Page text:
Nets’ Summer League Team Looks to Make Waves


With the NBA Draft completed and a multitude of trades already transpiring, the Nets have a group of young players who will have the chance to compete for roster spots or prove to the Brooklyn coaching staff that they deserve a role in the rotation next season.  Those players like many around the league will get the chance to do so at the NBA Summer League, which begins a few days in Orlando before also kicking off in Utah and Las Vegas.  With high draft picks, Jahlil Okafor, Karl Anthony Towns, and D’Angelo Russell each partaking in the festivities there will certainly be loads of evaluators and team personnel on hand to see how they handle the transition to the pro level.  That means that players not guaranteed a roster spot next season will have those same eyes wide open waiting to be impressed.

Brooklyn is one of six teams who will have teams competing in two Summer Leagues (Orlando and Vegas), which will give their draftees and free agent signees a few extra games to display their skill set.  Despite not having any 2015 lottery picks on their roster, the Nets do have a Summer League roster that collectively has the chance to be among the best to step onto the court.

Brooklyn currently has three players on their 19-man roster with NBA experience all of whom were on the roster last season.  Six-year veteran Earl Clark along with 2nd year players Markel Brown and Cory Jefferson will likely have a leg up on starting spots this summer and the latter two will have to show some improvement from their rookie season.  After earning some time as a starter last season, coaches will want to see Brown improve his mid-range game, while playing his usual tenacious defense.  Jefferson, on the other hand, will have to show that he’s more than a tweener and can be a force as a rebounder, especially after the trade of Mason Plumlee to Portland.

Joining Brown and Jefferson will be 2015 Draft picks Rondae-Hollis Jefferson and Juan Pablo Vaulet, both whom were acquired in draft night trades.  Hollis-Jefferson will be intensely analyzed considering Brooklyn’s decision to deal Plumlee along with the 41st pick for the rights to the explosive small forward.  A defensively-elite player in college, Hollis-Jefferson will have the opportunity to use summer league to work on his offensive game, which may need a complete reconstruction in regards to mechanics.

Although he’ll likely play in Argentina next season, Vaulet will get the opportunity to show he belongs in the NBA.  He has the physical package you’d like to see and an excellent first step, but his jump-shooting is well-below average largely due to a low release point.  Yet even with that, he provides Brooklyn’s summer team a high-energy swingman.

Aside from the Nets draft picks, three players who signed on as undrafted free agents may have more than one scout’s eyes.  Those players are former Kansas forward Cliff Alexander, former Connecticut guard Ryan Boatright, and former Wisconsin guard Josh Gasser. Alexander was once the most touted of the three, earning top three draft projections before he began his stint in Lawrence.  With injury concerns, eligibility issues at Kansas, and inconsistent play when he was on the court, his draft stock tumbled and he’ll have to show some promise in order to latch on with a team even as a developmental player.  With a reputation for being an overpowering post player and solid rebounder before his freshman season, he’ll have some ground to gain that reputation back.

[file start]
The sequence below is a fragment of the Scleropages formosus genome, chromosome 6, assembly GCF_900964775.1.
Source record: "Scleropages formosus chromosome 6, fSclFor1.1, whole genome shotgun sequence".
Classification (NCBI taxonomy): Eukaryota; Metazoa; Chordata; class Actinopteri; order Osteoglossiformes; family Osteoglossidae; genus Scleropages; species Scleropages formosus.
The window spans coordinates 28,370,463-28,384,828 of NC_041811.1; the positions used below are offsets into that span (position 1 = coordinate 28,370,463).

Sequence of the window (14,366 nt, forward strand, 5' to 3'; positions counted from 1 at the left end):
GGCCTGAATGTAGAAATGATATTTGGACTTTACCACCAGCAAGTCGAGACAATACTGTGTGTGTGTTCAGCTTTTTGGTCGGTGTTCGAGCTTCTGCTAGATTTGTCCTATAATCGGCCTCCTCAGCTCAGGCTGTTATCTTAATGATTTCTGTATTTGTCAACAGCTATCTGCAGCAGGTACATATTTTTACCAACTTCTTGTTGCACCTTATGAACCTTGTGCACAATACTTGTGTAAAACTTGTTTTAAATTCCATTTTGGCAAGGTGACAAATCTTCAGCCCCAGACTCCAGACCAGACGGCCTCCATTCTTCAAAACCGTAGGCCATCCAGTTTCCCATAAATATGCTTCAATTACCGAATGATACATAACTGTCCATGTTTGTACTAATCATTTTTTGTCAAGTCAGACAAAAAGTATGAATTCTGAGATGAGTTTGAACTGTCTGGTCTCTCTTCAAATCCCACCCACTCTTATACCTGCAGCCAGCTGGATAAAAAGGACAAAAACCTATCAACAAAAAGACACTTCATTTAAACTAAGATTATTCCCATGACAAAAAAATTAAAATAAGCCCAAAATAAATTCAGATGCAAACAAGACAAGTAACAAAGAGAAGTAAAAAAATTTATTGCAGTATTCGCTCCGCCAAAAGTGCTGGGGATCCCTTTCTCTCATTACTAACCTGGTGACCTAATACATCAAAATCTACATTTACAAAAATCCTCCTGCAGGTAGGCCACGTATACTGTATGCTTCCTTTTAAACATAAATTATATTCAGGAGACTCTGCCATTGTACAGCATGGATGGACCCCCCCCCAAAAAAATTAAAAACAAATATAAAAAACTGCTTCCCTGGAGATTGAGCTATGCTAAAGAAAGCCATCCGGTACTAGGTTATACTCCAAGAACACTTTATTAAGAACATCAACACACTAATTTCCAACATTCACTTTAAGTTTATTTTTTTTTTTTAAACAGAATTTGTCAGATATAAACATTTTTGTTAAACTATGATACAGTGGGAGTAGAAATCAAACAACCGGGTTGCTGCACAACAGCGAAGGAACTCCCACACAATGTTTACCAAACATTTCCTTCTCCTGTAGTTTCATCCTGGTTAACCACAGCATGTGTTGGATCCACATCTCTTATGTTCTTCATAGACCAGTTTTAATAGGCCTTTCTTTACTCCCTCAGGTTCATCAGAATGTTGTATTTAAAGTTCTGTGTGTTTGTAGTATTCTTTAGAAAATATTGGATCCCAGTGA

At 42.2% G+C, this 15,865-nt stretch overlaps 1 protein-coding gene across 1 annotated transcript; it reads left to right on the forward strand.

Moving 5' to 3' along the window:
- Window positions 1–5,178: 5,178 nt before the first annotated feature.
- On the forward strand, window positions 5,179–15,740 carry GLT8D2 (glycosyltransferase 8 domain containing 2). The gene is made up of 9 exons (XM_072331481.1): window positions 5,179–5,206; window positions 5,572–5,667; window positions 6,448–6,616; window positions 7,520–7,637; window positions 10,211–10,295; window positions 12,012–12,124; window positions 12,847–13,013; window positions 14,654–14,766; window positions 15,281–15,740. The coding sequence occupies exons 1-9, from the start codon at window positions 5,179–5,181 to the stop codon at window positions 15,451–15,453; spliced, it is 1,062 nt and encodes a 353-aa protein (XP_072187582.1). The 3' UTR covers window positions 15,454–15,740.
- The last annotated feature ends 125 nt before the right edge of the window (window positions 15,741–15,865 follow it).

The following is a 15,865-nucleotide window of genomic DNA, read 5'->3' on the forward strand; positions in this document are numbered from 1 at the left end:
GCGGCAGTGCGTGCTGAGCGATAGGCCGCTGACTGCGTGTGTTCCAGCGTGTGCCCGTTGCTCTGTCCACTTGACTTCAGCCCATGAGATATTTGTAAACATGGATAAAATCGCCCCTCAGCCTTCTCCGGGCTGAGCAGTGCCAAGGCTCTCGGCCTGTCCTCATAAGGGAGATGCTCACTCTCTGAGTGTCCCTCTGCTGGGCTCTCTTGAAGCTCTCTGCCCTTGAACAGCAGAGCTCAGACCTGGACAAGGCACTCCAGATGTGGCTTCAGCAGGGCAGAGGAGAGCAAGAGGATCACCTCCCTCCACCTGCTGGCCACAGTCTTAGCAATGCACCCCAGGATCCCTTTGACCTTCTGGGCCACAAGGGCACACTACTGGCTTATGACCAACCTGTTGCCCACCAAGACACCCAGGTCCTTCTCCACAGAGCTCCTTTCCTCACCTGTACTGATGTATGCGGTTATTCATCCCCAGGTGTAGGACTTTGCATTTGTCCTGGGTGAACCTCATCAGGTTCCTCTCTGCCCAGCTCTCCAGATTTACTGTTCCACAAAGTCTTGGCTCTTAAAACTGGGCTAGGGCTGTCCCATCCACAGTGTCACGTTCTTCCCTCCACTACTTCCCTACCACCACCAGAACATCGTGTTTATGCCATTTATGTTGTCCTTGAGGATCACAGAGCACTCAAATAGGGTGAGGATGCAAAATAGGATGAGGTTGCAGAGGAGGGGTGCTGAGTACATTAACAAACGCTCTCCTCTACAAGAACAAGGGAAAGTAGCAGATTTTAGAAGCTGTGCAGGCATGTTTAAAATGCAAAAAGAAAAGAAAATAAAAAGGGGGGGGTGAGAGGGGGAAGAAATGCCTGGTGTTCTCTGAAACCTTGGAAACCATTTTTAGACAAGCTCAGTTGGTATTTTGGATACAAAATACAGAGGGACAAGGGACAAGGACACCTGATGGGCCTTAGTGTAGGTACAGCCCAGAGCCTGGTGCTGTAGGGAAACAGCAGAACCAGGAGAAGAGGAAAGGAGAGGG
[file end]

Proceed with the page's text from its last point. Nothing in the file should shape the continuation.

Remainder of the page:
Boatright unlike Alexander showed a wealth of leadership and improvement this past season at Connecticut.  He’s shown an aggression on defense to pressure the ball and is lightning quick from end to end.  However, he possesses no standout trait that would make him likely of earning a roster spot.  His lack of strength and size won’t help his case and he’ll have to show mid-range consistency and the ability to penetrate at a high rate in order to earn a roster spot.

BUFFALO, NY – MARCH 22: Ryan Boatright #11 of the Connecticut Huskies calls a play against the Villanova Wildcats during the third round of the 2014 NCAA Men’s Basketball Tournament at the First Niagara Center on March 22, 2014 in Buffalo, New York. (Photo by Jared Wickerham/Getty Images)

Among the three, Gasser likely has the least chance of earning a roster spot as at 6’3 he’s definitely undersized at the two-guard spot and will have to compete with Markel Brown for minutes.  Unlike either Boatright or Alexander, Gasser does have a standout trait in his shooting, which could force teams to give him an extended look.  He also showed the leadership qualities and hustle you’d like to see from players at the end of the bench. With his inability to run the point it will be hard for him to earn a spot, but he’ll have the opportunity.

With an assortment of players like Gasser competing for roster spots, including Coach Lionel Hollins’ son Austin Hollins, Brooklyn’s roster at the very least should at the very least be ready for action every game they compete in.  Whether that translates to a roster spot for some of those players is another topic, but with every team in the NBA sending scouts to look for diamonds in the rough, Summer League is the place to be.